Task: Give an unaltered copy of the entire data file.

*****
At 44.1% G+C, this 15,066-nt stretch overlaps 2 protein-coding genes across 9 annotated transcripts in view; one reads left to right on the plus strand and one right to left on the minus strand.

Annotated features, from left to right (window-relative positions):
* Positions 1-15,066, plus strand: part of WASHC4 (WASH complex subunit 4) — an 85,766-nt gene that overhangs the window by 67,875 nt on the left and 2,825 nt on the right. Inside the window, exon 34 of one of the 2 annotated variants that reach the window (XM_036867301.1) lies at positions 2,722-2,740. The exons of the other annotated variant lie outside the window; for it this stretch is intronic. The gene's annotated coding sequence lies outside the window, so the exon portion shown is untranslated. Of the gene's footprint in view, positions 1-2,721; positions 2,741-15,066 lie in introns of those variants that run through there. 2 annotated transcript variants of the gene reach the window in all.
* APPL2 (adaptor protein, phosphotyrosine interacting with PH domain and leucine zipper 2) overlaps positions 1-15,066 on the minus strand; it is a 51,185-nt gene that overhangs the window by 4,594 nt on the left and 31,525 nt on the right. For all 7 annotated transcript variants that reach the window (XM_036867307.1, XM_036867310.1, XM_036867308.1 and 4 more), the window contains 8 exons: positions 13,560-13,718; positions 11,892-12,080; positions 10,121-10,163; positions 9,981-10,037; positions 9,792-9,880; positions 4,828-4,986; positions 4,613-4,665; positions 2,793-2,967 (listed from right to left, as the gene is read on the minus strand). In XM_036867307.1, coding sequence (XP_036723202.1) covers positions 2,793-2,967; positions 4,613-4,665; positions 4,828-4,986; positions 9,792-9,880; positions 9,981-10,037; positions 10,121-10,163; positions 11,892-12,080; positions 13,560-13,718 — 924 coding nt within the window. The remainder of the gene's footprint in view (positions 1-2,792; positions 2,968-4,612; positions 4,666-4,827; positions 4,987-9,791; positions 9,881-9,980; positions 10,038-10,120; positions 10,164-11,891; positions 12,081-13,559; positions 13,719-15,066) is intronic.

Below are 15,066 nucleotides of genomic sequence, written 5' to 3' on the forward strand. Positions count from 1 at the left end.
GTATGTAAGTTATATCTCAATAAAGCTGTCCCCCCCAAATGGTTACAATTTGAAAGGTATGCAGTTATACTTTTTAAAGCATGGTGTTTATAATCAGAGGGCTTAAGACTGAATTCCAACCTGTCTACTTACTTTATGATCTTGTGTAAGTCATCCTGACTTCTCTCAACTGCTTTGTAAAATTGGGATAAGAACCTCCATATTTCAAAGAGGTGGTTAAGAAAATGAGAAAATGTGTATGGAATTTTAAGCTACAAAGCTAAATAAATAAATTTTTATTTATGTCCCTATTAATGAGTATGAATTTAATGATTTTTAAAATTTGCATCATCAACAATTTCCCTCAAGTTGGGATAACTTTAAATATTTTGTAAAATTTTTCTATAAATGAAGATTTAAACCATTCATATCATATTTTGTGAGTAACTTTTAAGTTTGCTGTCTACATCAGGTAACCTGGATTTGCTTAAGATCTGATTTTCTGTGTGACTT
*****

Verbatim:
At 44.1% G+C, this 15,066-nt stretch overlaps 2 protein-coding genes across 9 annotated transcripts in view; one reads left to right on the plus strand and one right to left on the minus strand.

Annotated features, from left to right (window-relative positions):
* Positions 1-15,066, plus strand: part of WASHC4 (WASH complex subunit 4) — an 85,766-nt gene that overhangs the window by 67,875 nt on the left and 2,825 nt on the right. Inside the window, exon 34 of one of the 2 annotated variants that reach the window (XM_036867301.1) lies at positions 2,722-2,740. The exons of the other annotated variant lie outside the window; for it this stretch is intronic. The gene's annotated coding sequence lies outside the window, so the exon portion shown is untranslated. Of the gene's footprint in view, positions 1-2,721; positions 2,741-15,066 lie in introns of those variants that run through there. 2 annotated transcript variants of the gene reach the window in all.
* APPL2 (adaptor protein, phosphotyrosine interacting with PH domain and leucine zipper 2) overlaps positions 1-15,066 on the minus strand; it is a 51,185-nt gene that overhangs the window by 4,594 nt on the left and 31,525 nt on the right. For all 7 annotated transcript variants that reach the window (XM_036867307.1, XM_036867310.1, XM_036867308.1 and 4 more), the window contains 8 exons: positions 13,560-13,718; positions 11,892-12,080; positions 10,121-10,163; positions 9,981-10,037; positions 9,792-9,880; positions 4,828-4,986; positions 4,613-4,665; positions 2,793-2,967 (listed from right to left, as the gene is read on the minus strand). In XM_036867307.1, coding sequence (XP_036723202.1) covers positions 2,793-2,967; positions 4,613-4,665; positions 4,828-4,986; positions 9,792-9,880; positions 9,981-10,037; positions 10,121-10,163; positions 11,892-12,080; positions 13,560-13,718 — 924 coding nt within the window. The remainder of the gene's footprint in view (positions 1-2,792; positions 2,968-4,612; positions 4,666-4,827; positions 4,987-9,791; positions 9,881-9,980; positions 10,038-10,120; positions 10,164-11,891; positions 12,081-13,559; positions 13,719-15,066) is intronic.

Below are 15,066 nucleotides of genomic sequence, written 5' to 3' on the forward strand. Positions count from 1 at the left end.
GTATGTAAGTTATATCTCAATAAAGCTGTCCCCCCCAAATGGTTACAATTTGAAAGGTATGCAGTTATACTTTTTAAAGCATGGTGTTTATAATCAGAGGGCTTAAGACTGAATTCCAACCTGTCTACTTACTTTATGATCTTGTGTAAGTCATCCTGACTTCTCTCAACTGCTTTGTAAAATTGGGATAAGAACCTCCATATTTCAAAGAGGTGGTTAAGAAAATGAGAAAATGTGTATGGAATTTTAAGCTACAAAGCTAAATAAATAAATTTTTATTTATGTCCCTATTAATGAGTATGAATTTAATGATTTTTAAAATTTGCATCATCAACAATTTCCCTCAAGTTGGGATAACTTTAAATATTTTGTAAAATTTTTCTATAAATGAAGATTTAAACCATTCATATCATATTTTGTGAGTAACTTTTAAGTTTGCTGTCTACATCAGGTAACCTGGATTTGCTTAAGATCTGATTTTCTGTGTGACTT